By Gabriel Sales Triguero
From last Sunday, December 13, 2020, to January 10, 2021, the traditional exhibition can be visited of the “Vatican’s 100 Nativity Scenes” in Saint Peter’s Square, the decision taken as a measure given the spread of COVID-19.”
“In the drama of the pandemic, the Nativity Scene gives consolation and hope,” writes the Pontifical Council for Promoting the New Evangelization, in an informative note. “The complications of the coronavirus must not impede Christmas being a “moment of joy,” or Jesus Christ’s birth as “hope to look at the future with serenity.”
Christmas Gives Meaning
The press release states “it wouldn’t make sense to look the other way, with indifference, as if the dramatic moment the whole world is living didn’t exist,” as faith “requires looking at the reality and giving meaning to what is happening in personal and human history” and “to live Christmas as a parenthesis would not give a reason for the meaning it has for faith.”
The Pontifical Council also adds that all “will be able to pause to admire the beauty of the many Nativity Scenes of different parts of the world, and understand how much love and imagination went into the making of the Nativity Scenes.”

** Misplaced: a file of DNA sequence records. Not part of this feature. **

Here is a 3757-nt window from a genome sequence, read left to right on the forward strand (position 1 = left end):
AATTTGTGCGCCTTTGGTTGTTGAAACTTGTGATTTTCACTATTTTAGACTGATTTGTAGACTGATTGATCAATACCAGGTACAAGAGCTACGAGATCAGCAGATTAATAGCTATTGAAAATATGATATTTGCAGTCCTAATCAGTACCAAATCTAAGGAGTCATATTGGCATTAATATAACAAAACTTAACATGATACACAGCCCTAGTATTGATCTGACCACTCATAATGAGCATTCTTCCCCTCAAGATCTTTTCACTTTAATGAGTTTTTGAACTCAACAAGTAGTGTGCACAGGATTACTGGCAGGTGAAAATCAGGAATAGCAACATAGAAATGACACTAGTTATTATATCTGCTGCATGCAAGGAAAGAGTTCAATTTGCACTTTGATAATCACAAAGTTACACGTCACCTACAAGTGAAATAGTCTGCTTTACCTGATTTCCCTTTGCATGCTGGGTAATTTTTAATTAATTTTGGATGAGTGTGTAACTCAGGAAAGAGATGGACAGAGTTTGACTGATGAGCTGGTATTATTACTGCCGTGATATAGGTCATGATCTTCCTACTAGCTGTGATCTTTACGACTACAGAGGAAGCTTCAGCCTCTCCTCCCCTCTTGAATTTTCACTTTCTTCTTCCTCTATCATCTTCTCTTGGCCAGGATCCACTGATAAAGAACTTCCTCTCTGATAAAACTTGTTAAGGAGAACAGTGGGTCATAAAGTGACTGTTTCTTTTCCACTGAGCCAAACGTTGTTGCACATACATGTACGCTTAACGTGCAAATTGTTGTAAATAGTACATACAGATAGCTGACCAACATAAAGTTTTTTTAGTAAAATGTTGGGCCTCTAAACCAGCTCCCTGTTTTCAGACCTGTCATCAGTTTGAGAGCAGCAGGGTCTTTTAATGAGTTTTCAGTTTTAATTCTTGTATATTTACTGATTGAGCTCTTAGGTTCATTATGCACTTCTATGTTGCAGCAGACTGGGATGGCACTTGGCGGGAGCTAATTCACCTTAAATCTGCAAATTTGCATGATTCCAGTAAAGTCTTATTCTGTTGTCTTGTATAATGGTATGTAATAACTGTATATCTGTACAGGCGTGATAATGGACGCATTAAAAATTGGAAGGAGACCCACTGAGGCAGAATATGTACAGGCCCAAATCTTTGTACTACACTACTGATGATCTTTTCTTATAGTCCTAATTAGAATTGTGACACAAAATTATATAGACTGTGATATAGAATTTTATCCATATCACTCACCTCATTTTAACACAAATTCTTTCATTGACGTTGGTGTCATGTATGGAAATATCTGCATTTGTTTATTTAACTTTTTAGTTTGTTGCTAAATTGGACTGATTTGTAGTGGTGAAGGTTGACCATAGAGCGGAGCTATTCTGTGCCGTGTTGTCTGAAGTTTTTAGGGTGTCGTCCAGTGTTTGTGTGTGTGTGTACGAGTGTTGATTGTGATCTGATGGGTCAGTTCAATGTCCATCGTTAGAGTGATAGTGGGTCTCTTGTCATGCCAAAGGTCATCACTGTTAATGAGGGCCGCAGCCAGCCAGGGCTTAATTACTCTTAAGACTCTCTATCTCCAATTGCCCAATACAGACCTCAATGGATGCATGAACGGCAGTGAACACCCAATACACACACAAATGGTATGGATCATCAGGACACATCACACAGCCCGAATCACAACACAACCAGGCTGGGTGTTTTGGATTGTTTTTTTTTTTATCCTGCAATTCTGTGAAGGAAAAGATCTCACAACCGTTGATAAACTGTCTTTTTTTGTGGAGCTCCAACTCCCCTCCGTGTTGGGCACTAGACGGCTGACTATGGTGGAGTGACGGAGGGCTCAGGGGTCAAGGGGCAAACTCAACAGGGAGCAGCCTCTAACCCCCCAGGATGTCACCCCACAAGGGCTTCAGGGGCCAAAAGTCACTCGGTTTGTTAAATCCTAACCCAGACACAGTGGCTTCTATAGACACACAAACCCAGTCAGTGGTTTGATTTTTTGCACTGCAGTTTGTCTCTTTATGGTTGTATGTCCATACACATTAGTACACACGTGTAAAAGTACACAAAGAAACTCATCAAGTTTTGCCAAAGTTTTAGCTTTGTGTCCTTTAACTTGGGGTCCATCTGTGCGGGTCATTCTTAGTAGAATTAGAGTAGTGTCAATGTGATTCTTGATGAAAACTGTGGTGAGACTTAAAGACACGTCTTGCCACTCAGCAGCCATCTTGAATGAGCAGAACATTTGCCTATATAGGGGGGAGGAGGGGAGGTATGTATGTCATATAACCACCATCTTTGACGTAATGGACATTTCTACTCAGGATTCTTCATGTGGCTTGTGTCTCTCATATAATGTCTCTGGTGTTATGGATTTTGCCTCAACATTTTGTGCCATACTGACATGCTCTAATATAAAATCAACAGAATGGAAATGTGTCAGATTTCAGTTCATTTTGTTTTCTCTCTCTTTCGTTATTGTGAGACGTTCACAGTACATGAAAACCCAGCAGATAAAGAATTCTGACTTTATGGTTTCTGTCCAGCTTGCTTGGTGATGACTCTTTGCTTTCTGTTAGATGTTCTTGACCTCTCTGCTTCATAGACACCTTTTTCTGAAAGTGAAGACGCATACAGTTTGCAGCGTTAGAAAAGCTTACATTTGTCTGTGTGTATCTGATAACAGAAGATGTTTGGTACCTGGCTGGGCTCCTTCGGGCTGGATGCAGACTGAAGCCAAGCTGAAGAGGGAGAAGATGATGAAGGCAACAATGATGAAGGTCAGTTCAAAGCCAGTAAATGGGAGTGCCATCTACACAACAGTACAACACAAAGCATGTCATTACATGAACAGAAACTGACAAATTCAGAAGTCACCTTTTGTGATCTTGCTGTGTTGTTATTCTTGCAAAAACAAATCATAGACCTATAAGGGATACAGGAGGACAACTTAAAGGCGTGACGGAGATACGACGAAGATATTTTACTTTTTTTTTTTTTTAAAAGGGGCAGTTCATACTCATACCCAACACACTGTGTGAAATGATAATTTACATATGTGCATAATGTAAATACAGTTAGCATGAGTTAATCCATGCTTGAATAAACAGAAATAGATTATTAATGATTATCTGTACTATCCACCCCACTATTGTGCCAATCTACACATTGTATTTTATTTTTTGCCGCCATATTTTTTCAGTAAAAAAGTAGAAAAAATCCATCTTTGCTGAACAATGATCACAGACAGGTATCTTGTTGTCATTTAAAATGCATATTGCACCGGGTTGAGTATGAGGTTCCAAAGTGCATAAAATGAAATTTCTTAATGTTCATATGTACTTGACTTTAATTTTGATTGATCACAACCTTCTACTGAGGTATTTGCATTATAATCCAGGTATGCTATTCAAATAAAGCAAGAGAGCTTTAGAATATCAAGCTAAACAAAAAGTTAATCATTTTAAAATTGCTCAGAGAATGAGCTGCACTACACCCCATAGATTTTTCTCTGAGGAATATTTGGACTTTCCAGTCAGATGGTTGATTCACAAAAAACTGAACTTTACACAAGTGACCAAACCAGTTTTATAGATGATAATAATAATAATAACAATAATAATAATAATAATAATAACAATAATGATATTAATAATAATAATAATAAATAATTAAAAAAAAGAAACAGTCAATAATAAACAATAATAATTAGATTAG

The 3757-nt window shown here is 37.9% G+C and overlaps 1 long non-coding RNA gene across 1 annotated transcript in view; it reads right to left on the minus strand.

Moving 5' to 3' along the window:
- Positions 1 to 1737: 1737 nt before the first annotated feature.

God Becomes Man
The Pontifical Council highlights that the “simplicity of the scene described” can help people to reflect further on the mystery that implies that God became man and that closeness to their families because of the suffering of the pandemic will include “the faces” of the health personnel and chaplains that assist the sick every day and “give them relief.”
Not forgotten are “the men and women of science who give no respite to their experiments to obtain results that can finally reverse the pandemic curve and conquer it.”
The Family at the Center
The note points out how the Church has had the intention to “live this same journey with the liturgy, celebrating the Sacred Eucharist” during the night: the secular traditions, the representation of the Nativity Scene in churches, and Christmas as “family celebration.”
However, it continues, many families will live the liturgical celebrations “with sadness” for having lost those closest to them, “that the pandemic has snatched dramatically and often in violent and inhuman ways, without even allowing them to be close to them for a final farewell.”
Other families “will have their thoughts fixed on the members of the family in hospital being as they are obliged to be alone in these days. The worry and anxiety over their fate will be at the center of their thoughts while they try to send a sign of love and affection,” it adds.
Therefore, “the setting up of a small Nativity Scene in our homes (. . . ) will be a sign to support in this juncture the joy of transmitting a family tradition to the younger generations,” it concludes.